Spain’s judiciary would-be head backs out after leaked chats show political meddling
Manuel Marchena defends his independence as a judge
Manuel Marchena, the judge chosen to preside over the Spanish judiciary following an agreement between the Socialists and People’s Party (PP), has decided to back out after a leaked chats scandal hinted at political meddling in his appointment.
In a letter made public on Tuesday, Marchena explained that he "never conceived of the judiciary as a tool servicing certain political positions in a criminal case," and he stressed his "independence" as a judge.
Marchena will thus keep his post as the head of the Supreme Court's Second Chamber, meaning he will preside over the trial against Catalan leaders accused of rebellion for organizing a referendum on independence.
In a message leaked to the press on Monday, the PP Senate spokesperson, Ignacio Cosidó, suggested that Marchena's appointment would benefit the conservatives, and added that they would "control from behind the scenes" the court chamber trying pro-independence leaders.
Cosidó’s message was seen as an effort to dampen criticism within his party's ranks after Marchena was chosen as the would-be president of the judiciary, thus delegating the task of conducting the trial of pro-independence leaders to a progressive judge, Andrés Martínez Arrieta.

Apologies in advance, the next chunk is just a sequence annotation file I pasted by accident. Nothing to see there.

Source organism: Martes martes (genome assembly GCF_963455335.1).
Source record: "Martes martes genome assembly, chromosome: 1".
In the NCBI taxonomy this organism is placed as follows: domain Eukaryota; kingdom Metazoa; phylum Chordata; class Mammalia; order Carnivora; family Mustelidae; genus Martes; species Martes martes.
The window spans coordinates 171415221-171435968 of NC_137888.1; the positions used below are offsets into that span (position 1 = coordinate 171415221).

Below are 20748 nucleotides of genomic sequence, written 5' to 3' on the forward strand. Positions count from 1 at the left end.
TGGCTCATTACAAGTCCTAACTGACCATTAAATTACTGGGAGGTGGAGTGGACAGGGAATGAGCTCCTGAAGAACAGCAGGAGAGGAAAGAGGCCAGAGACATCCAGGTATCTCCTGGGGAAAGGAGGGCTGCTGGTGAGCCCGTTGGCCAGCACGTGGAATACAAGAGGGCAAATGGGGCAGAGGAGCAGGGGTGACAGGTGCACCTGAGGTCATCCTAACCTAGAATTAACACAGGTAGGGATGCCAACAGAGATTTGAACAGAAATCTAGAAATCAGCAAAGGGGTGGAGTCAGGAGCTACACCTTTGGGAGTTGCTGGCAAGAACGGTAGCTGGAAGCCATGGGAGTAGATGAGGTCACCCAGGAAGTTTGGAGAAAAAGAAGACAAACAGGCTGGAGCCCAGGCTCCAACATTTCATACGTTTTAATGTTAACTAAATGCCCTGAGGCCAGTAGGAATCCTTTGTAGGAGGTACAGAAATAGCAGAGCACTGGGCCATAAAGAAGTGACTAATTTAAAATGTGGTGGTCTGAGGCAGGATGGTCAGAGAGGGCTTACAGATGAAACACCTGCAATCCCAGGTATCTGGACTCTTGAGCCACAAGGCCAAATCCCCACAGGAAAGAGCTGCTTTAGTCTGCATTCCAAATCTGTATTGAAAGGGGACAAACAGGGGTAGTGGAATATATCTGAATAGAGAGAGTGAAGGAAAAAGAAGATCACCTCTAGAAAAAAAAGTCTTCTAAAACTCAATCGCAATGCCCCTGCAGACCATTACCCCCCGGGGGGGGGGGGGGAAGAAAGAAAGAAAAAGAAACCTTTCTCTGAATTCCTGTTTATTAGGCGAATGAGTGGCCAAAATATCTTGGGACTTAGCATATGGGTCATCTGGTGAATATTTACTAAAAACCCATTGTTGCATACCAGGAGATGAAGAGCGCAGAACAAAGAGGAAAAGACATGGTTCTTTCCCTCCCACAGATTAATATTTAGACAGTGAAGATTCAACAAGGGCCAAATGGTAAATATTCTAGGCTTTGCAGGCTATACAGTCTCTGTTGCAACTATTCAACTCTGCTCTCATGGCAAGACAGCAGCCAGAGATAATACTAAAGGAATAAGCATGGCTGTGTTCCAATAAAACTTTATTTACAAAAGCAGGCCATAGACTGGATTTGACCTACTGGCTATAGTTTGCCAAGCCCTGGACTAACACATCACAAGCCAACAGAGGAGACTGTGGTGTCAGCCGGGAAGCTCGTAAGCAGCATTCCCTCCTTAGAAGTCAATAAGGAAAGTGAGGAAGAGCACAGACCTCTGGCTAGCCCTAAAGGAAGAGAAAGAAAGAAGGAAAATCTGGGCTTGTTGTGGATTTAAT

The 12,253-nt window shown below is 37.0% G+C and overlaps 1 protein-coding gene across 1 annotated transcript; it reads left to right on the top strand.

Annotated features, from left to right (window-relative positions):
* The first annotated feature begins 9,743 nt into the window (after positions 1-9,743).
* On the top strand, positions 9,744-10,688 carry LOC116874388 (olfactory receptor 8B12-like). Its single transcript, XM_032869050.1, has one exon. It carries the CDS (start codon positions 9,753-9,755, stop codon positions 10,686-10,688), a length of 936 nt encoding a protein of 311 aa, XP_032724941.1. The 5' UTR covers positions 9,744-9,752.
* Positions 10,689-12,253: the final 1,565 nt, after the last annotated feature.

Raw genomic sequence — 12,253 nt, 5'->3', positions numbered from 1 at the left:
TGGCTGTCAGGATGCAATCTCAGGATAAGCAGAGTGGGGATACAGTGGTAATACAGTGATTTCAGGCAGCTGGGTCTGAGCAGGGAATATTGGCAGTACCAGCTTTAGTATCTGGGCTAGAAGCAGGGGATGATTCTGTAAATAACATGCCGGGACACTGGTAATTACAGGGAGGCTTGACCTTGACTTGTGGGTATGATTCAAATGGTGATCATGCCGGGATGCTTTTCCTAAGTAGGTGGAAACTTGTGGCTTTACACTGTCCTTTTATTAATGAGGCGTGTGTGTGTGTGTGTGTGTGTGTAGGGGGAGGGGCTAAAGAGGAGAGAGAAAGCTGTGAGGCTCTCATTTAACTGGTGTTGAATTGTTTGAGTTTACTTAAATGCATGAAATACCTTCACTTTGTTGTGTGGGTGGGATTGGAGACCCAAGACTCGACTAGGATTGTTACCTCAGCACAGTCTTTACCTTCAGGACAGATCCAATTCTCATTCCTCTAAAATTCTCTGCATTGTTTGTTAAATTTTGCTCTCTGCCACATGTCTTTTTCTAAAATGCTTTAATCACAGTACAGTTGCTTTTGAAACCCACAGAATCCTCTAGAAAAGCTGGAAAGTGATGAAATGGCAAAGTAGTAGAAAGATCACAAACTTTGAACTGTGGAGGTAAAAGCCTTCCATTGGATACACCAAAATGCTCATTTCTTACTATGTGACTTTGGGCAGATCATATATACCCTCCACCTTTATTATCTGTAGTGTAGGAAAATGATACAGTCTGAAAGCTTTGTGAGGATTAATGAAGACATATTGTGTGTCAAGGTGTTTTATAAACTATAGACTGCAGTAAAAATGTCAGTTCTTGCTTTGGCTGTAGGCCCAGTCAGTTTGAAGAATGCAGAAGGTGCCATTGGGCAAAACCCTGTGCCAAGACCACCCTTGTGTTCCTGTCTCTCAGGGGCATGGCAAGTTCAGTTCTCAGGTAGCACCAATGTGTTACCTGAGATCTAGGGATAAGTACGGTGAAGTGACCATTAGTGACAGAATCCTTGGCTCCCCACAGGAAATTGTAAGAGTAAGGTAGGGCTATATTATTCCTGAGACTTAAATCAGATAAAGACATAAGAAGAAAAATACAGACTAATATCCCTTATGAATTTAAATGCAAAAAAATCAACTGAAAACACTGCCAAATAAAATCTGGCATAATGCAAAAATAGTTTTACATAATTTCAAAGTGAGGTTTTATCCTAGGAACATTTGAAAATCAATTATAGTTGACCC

Jailed leaders call for Marchena's recusal
One response to Marchena's announcement came from jailed former ministers, Oriol Junqueras, Raül Romeva, Josep Rull, Jordi Turull, as well as activists Jordi Cuixart and Jordi Sànchez, who on Tuesday morning applied in writing to the Supreme court to recuse the judge.
Questioning Marchena's impartiality in overseeing the trial of pro-independence leaders, the application to have the judge removed also cites the "political agreement" between the Socialists and PP.
Yet, a senior PP official told Spanish radio that the party already considers the pact with the Socialists to be "broken." Party vice secretary Javier Maroto also blamed Pedro Sánchez's government for "leaking" the messages.
This came as Sánchez urged PP "not to break" the appointment deal "because the most important thing is institutional renewal and normality." The Spanish president also said he "regretted" Marchena's decision to back out.
PP "obstacle" to democracy, says minister
Meanwhile, Socialist infrastructures minister, José Luis Ábalos, said in a radio interview that PP is an "obstacle" to democracy and he doubted whether the Socialist government could reach agreements with the conservatives.
The minister also expressed surprise, not that Marchena had decided to withdraw but that Cosidó should still be in his post as a PP party spokesman following the leaking of his messages.
However, PP president, Alejandro Fernández, said there is no need for Cosidó to step down, as the leaked messages were part of a "private conversation," while he described Marchena's decision as a "gesture of dignity."